3) C is a teenager who has the habit of adding every girl he knows in his life (and send them flirty messages too, regardless they have a boyfriend) in his Facebook friends list. He is a resident in a juvenile rehab center and he said one of the way to cope with feeling isolated from friends who were all outside was to get the comfort from the idea that the girls might find him handsome and would like to get to know him better.

You see, all of these three people with whom I had a conversation with were married, popular among friends, never would have struck as the kind of person who might feel lonely in his life. So, I was thinking, if we all feel lonely at some point (if not all) of our lives, what makes some of us more vulnerable to the danger of loneliness?

Perhaps it has something to do with the way we adjust to being alone. Do we look at being alone as loneliness or as solitariness? Do we appreciate the time we have for ourselves or do we just want to get out from companyless time as soon as possible? Maybe after all just like beauty, being alone is in the heart of the beholder.

Sunday, July 17, 2011


I used to have a conversation with a resident at juvenile rehabilitation center where I am doing my practicum now and I asked, "Where do your parents live?" And what broke my heart was that he gently and awkwardly smile and answered, "They are divorced..."

You see, I would like to make a point in this entry and it is about the children who are sent to a "warehouse" like this center because they are "uncontrollable." Now answer this question, what constitutes "uncontrollable"? It is when your children throw a tantrum when they are not given what they want? Or when they run around and break a vase? Or when they go out with their friends until late night? Or when they talk back after you? No, these are the things that children normally do. And guess what, these are enough reasons to make the parents send their children off to this juvenile rehabilitation center.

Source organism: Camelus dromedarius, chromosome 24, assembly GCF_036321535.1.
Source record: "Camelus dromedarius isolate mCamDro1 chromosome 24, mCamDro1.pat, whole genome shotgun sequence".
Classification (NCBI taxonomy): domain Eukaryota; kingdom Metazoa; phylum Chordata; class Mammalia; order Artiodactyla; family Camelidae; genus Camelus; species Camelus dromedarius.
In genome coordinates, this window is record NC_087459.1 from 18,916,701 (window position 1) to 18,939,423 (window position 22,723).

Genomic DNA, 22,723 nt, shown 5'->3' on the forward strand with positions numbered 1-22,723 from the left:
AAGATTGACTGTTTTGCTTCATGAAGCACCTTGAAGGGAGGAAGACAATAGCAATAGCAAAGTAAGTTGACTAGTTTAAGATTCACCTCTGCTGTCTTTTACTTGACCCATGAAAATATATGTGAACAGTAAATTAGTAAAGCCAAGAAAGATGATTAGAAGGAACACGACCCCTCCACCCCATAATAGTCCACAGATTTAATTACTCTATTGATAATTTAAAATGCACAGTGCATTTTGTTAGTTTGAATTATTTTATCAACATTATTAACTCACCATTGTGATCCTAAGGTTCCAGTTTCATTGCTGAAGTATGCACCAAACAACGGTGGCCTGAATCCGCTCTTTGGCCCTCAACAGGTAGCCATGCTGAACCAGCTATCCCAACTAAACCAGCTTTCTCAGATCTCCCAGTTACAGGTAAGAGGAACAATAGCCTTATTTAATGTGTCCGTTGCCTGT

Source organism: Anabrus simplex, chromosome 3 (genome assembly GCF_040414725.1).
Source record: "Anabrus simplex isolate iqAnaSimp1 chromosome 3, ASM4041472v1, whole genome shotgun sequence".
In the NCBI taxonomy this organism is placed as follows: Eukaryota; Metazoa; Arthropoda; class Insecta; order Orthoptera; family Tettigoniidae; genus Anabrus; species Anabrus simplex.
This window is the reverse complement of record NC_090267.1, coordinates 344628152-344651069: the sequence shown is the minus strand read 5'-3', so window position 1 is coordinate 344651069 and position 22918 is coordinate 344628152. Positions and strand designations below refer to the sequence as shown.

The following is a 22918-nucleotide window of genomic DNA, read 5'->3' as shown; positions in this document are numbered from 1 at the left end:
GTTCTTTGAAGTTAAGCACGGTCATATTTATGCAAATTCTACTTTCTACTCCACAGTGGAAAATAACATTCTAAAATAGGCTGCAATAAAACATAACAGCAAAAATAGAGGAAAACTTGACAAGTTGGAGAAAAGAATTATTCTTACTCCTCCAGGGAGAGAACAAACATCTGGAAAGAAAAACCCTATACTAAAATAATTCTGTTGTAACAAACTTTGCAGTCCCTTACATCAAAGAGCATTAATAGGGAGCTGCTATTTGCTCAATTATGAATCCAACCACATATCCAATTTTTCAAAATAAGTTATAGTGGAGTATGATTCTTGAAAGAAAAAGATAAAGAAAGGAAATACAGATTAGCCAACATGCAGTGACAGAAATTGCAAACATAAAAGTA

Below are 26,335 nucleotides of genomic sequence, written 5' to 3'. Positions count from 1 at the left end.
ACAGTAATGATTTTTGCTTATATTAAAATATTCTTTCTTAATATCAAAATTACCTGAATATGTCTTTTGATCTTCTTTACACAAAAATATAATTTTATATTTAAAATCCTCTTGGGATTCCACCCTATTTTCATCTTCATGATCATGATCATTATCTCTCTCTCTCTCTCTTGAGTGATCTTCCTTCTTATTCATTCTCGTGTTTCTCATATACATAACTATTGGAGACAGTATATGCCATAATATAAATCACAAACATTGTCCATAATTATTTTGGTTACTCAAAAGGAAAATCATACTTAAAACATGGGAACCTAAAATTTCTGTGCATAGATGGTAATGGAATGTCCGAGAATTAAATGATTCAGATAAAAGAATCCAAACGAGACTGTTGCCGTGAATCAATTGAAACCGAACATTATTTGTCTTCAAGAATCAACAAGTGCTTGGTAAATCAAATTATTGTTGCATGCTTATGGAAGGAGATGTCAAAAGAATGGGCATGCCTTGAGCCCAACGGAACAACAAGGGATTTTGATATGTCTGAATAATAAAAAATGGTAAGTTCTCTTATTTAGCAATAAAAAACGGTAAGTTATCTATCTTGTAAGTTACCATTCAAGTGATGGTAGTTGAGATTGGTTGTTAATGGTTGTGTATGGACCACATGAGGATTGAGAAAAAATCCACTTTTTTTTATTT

I am not sure if I am making an immature conclusion but from what I have seen in my 2-month practicum, these children, or these teenagers act like normal teenagers. Of course some of them did some serious offence like robbing multiple houses as their criminal career, or being an addict, but let's say, the teenagers who are sent off here for this form around 40% of the whole community and the rest is all here because they are being "uncontrollable."

I do not dislike this place. In fact, it does a great job at teaching these children that every wrongdoing has a consequence (which can go too far), and these children's religious and cultural values are also strengthened. But I feel a bit disappointed at the parents who take the easy way of sending their children off to this center just because their children do not know the appropriate way of talking with their parents.